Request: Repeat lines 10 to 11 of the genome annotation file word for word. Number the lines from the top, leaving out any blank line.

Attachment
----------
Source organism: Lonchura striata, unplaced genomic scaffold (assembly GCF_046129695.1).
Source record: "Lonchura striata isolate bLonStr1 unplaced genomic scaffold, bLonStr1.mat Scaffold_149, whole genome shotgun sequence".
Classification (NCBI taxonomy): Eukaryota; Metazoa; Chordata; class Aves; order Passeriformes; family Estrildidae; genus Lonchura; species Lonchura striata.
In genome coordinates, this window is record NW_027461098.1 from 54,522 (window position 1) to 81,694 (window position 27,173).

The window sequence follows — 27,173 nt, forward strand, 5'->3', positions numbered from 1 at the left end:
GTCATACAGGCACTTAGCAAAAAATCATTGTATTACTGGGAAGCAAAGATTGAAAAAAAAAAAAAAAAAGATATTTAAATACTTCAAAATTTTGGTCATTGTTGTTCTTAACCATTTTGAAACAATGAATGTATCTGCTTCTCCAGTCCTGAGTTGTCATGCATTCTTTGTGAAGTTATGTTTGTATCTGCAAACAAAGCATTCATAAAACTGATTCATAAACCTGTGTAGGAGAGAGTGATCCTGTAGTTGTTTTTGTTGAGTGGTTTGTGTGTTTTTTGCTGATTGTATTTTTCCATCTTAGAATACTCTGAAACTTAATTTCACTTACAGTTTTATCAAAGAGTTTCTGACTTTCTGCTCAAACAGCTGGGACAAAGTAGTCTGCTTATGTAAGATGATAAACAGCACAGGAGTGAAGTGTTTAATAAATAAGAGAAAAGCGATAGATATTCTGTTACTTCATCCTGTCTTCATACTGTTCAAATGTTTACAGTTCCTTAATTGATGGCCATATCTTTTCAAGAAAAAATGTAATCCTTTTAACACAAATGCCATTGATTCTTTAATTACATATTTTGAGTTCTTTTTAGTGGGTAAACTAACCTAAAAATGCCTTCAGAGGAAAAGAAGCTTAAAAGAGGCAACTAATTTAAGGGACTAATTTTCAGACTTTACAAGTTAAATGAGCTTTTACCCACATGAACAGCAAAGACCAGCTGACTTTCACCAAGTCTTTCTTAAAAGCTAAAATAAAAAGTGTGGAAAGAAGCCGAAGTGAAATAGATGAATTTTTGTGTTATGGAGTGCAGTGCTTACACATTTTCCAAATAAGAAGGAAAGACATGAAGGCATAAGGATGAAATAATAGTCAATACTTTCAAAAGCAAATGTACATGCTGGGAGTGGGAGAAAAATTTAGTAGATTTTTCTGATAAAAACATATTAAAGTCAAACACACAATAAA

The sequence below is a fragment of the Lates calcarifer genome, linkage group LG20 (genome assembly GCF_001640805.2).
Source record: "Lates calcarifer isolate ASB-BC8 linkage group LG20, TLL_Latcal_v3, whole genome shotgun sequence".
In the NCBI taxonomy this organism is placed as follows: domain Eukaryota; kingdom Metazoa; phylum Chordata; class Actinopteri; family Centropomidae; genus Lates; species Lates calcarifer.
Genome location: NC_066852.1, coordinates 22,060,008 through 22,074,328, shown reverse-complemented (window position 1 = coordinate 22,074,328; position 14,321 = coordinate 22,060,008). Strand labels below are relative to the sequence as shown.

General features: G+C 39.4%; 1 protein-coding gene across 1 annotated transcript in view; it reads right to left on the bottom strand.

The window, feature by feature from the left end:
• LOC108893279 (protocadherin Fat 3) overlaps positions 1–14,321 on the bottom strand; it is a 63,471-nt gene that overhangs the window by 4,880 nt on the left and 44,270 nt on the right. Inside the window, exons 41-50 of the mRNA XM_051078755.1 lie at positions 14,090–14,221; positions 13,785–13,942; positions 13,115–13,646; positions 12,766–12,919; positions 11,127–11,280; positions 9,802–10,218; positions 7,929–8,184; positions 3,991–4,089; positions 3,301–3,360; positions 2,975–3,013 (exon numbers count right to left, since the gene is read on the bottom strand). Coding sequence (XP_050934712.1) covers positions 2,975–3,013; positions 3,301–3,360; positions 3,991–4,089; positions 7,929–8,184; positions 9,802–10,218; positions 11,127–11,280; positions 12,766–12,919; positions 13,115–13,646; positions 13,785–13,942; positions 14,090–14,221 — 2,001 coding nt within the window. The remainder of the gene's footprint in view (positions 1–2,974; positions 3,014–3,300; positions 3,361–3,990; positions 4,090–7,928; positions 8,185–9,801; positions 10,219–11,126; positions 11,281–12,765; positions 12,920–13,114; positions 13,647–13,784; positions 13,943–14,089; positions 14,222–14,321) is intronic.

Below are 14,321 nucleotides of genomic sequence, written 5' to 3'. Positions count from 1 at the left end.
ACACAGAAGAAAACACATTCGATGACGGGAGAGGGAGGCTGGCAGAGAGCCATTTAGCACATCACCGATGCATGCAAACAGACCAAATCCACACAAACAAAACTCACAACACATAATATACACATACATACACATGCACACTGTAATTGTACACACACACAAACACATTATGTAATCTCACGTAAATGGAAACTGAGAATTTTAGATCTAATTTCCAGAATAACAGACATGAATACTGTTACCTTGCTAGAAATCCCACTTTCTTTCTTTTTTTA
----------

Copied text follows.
Genome location: NC_066852.1, coordinates 22,060,008 through 22,074,328, shown reverse-complemented (window position 1 = coordinate 22,074,328; position 14,321 = coordinate 22,060,008). Strand labels below are relative to the sequence as shown.

General features: G+C 39.4%; 1 protein-coding gene across 1 annotated transcript in view; it reads right to left on the bottom strand.